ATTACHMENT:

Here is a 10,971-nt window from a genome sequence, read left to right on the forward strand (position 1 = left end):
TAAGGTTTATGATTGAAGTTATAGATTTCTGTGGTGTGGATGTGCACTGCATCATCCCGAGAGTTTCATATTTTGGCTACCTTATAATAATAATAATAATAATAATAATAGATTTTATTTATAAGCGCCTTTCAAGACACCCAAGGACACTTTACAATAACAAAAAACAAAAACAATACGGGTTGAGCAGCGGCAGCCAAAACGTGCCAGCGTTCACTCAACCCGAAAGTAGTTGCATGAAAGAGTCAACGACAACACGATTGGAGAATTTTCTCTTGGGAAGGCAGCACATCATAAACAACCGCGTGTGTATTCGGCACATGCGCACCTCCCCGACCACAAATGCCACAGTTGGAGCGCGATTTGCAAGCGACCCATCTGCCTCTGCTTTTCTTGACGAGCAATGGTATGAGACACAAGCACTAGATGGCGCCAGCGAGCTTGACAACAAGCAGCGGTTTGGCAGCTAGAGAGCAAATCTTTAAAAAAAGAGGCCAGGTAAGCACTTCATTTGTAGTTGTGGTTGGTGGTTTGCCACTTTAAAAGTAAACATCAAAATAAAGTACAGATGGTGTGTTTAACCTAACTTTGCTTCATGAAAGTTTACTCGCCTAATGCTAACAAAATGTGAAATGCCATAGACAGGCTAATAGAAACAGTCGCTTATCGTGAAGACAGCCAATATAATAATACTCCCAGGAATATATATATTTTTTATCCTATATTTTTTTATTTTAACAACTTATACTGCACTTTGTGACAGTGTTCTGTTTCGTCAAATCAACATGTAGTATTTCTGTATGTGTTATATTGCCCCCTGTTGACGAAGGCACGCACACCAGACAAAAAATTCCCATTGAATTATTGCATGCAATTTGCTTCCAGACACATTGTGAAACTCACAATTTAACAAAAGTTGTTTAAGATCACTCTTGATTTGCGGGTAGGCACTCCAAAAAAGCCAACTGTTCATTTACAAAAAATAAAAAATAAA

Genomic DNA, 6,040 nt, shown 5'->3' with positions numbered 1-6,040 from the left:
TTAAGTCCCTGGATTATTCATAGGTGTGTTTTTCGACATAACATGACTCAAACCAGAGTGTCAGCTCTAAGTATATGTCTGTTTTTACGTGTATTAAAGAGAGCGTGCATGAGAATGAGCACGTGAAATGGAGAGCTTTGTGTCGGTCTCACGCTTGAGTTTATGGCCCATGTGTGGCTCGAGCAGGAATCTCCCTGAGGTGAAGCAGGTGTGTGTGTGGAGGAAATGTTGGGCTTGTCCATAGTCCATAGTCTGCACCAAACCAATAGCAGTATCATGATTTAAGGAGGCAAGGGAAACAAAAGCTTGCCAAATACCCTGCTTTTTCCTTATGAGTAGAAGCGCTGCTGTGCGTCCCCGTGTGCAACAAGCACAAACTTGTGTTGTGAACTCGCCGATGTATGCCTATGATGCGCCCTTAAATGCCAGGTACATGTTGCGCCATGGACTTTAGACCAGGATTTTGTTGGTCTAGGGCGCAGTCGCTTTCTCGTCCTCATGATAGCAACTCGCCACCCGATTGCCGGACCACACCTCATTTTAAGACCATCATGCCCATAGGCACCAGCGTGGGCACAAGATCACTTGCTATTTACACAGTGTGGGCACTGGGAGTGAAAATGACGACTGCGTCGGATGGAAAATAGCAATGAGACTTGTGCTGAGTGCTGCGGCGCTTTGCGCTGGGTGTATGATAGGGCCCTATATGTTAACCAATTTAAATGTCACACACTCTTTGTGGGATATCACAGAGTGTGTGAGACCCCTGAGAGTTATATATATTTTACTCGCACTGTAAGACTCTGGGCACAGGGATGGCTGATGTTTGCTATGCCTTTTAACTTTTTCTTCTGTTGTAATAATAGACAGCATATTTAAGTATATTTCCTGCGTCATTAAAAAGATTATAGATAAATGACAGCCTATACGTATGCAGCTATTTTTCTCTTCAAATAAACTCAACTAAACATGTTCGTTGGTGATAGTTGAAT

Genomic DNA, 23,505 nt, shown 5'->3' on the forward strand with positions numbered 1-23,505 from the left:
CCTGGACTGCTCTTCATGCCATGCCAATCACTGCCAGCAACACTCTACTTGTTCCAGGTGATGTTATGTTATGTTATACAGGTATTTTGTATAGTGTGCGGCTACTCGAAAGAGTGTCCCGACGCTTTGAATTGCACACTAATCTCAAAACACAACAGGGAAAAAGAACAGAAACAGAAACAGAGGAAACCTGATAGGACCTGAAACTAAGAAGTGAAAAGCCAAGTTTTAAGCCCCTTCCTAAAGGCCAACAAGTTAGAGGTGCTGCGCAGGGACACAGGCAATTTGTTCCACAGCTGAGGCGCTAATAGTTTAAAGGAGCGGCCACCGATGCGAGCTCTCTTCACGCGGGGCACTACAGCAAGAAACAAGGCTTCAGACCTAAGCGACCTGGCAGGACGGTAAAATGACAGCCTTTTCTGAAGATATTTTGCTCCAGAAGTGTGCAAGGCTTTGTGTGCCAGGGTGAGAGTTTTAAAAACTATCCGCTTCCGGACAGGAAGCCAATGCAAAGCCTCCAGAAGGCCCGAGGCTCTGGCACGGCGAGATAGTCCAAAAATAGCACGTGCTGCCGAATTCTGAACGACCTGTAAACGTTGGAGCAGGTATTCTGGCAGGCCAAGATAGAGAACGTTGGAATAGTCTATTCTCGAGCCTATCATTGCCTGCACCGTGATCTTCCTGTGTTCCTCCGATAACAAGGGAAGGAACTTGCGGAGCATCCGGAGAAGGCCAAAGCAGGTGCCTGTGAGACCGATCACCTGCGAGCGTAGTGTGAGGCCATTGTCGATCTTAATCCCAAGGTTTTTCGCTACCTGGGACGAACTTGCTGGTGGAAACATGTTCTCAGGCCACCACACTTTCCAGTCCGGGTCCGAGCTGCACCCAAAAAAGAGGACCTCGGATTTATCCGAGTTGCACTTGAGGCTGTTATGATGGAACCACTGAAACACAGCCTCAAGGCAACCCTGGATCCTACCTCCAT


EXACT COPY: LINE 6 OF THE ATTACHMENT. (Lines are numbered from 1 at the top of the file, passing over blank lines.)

CCTGGACTGCTCTTCATGCCATGCCAATCACTGCCAGCAACACTCTACTTGTTCCAGGTGATGTTATGTTATGTTATACAGGTATTTTGTATAGTGTGCGGCTACTCGAAAGAGTGTCCCGACGCTTTGAATTGCACACTAATCTCAAAACACAACAGGGAAAAAGAACAGAAACAGAAACAGAGGAAACCTGATAGGACCTGAAACTAAGAAGTGAAAAGCCAAGTTTTAAGCCCCTTCCTAAAGGCCAACAAGTTAGAGGTGCTGCGCAGGGACACAGGCAATTTGTTCCACAGCTGAGGCGCTAATAGTTTAAAGGAGCGGCCACCGATGCGAGCTCTCTTCACGCGGGGCACTACAGCAAGAAACAAGGCTTCAGACCTAAGCGACCTGGCAGGACGGTAAAATGACAGCCTTTTCTGAAGATATTTTGCTCCAGAAGTGTGCAAGGCTTTGTGTGCCAGGGTGAGAGTTTTAAAAACTATCCGCTTCCGGACAGGAAGCCAATGCAAAGCCTCCAGAAGGCCCGAGGCTCTGGCACGGCGAGATAGTCCAAAAATAGCACGTGCTGCCGAATTCTGAACGACCTGTAAACGTTGGAGCAGGTATTCTGGCAGGCCAAGATAGAGAACGTTGGAATAGTCTATTCTCGAGCCTATCATTGCCTGCACCGTGATCTTCCTGTGTTCCTCCGATAACAAGGGAAGGAACTTGCGGAGCATCCGGAGAAGGCCAAAGCAGGTGCCTGTGAGACCGATCACCTGCGAGCGTAGTGTGAGGCCATTGTCGATCTTAATCCCAAGGTTTTTCGCTACCTGGGACGAACTTGCTGGTGGAAACATGTTCTCAGGCCACCACACTTTCCAGTCCGGGTCCGAGCTGCACCCAAAAAAGAGGACCTCGGATTTATCCGAGTTGCACTTGAGGCTGTTATGATGGAACCACTGAAACACAGCCTCAAGGCAACCCTGGATCCTACCTCCAT